Army Pfc. Chelsea Manning is escorted to a security vehicle outside a courthouse in Fort Meade, Md., Tuesday, Aug. 20, 2013. (AP Photo/Patrick Semansky)

Private Bradley Manning’s announcement this morning about identifying as a woman and hoping to receive hormone therapy while in prison prompted a live stream of criticism on how the public and media talk about trans issues.

Social media has lit up with transphobic comments in light of Manning’s declaration.  But for many in the trans community, social media monitoring isn’t only about defending Manning — it’s also about setting a precedent for how the media treats trans and LGBTQ topics.

“She is now a symbol,” wrote Jen Richards, a blogger for the site We Happy Trans, in a post that warned of what she expects will be a string of “terrible” media coverage. “Good luck to Chelsea and any trans person struggling to find their way.”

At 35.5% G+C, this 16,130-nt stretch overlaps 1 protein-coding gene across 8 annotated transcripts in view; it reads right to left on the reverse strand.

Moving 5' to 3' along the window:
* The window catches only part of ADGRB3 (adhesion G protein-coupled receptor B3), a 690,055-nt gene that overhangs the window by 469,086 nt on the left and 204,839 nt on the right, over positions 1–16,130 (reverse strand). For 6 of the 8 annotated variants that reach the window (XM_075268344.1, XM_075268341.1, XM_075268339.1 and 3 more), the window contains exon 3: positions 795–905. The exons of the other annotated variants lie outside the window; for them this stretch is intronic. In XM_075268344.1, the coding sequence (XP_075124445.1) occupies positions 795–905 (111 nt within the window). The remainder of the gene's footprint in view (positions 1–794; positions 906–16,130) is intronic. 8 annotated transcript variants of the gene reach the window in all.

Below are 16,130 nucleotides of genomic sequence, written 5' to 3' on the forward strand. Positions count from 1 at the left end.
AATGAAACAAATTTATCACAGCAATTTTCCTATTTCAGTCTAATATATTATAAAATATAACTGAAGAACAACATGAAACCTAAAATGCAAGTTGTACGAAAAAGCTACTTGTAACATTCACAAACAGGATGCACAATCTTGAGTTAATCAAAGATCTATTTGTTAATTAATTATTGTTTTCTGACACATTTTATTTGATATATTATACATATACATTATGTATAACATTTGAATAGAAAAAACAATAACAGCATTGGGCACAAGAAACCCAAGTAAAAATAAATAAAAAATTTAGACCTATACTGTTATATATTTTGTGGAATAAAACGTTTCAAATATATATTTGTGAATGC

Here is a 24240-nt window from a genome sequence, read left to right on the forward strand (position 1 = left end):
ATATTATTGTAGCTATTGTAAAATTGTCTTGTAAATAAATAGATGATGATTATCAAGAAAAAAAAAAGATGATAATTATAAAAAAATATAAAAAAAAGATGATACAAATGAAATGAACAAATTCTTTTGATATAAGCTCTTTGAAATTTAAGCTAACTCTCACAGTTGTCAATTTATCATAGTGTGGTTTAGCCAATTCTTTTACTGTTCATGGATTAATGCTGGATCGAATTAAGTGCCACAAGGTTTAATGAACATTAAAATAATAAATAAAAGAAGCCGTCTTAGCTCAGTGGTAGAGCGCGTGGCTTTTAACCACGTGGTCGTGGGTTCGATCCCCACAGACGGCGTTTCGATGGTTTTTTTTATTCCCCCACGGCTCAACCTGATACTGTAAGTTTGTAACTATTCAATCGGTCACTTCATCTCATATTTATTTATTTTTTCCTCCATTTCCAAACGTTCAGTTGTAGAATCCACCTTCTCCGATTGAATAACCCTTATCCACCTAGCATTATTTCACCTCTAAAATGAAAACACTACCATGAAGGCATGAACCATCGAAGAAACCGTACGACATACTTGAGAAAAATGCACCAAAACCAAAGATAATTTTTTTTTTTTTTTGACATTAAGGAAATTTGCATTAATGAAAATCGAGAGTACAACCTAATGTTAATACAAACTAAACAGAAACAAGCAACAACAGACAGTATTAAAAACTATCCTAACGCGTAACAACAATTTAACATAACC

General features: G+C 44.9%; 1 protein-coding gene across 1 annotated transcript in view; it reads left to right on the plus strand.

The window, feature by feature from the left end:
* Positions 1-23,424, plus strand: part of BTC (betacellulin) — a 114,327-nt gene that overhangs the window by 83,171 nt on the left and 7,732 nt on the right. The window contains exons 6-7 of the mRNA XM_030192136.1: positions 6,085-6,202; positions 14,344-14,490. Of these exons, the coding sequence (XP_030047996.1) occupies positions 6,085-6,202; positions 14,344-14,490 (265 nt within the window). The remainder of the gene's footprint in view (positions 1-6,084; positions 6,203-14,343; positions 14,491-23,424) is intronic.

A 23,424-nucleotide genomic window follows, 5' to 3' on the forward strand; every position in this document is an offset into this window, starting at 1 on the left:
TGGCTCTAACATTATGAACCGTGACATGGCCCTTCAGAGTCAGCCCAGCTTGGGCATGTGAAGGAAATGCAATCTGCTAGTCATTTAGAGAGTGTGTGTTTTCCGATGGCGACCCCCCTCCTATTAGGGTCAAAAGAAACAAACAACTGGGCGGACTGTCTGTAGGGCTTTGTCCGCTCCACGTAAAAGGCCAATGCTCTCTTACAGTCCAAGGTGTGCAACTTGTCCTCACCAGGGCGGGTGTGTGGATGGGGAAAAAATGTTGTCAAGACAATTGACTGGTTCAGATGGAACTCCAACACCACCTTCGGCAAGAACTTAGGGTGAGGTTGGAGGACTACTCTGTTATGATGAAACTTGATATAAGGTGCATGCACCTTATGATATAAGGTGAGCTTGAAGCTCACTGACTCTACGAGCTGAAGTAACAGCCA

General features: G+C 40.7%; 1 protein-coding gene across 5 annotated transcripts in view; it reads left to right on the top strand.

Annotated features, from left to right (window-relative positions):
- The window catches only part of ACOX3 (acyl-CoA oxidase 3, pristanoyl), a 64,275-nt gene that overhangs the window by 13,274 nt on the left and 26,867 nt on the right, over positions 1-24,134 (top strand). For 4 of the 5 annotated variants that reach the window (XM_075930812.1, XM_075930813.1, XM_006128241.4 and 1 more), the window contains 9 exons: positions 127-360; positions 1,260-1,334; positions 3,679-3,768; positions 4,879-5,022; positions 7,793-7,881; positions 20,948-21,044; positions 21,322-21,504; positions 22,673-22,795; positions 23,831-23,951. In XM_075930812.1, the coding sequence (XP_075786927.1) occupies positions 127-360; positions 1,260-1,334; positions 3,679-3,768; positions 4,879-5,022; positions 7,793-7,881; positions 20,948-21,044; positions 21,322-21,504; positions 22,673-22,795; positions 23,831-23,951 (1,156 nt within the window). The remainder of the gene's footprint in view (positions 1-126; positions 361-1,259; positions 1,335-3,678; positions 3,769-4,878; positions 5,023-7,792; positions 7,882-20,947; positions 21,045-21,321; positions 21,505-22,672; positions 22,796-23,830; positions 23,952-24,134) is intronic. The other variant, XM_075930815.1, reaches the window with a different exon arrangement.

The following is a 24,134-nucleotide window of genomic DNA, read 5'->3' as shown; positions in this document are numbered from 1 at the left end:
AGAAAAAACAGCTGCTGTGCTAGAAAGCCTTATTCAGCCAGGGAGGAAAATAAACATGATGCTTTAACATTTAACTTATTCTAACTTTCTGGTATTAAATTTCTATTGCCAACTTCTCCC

Within the transgender community, many observers praised Manning as a pioneer — and have taken her announcement, the highest-profile transgender story in recent memory, as an opportunity to educate.

Specifically, tweeters in the transgender community have been correcting the media’s use of male pronouns or the name “Bradley” to identify Manning. Trans Media Watch, an organization based in the U.K., has kept up a steady stream of tweets noting which stories identify Manning correctly and explaining to followers why the issue is important.


Other users have taken up the cause, tweeting at individual writers and editors and coining hashtags like #hernameisChelsea and #freeChelsea. Paris Lees is a trans British journalist who spent time in prison and has compared herself to Manning; Janet Mock and Parker Molloy are both trans writers.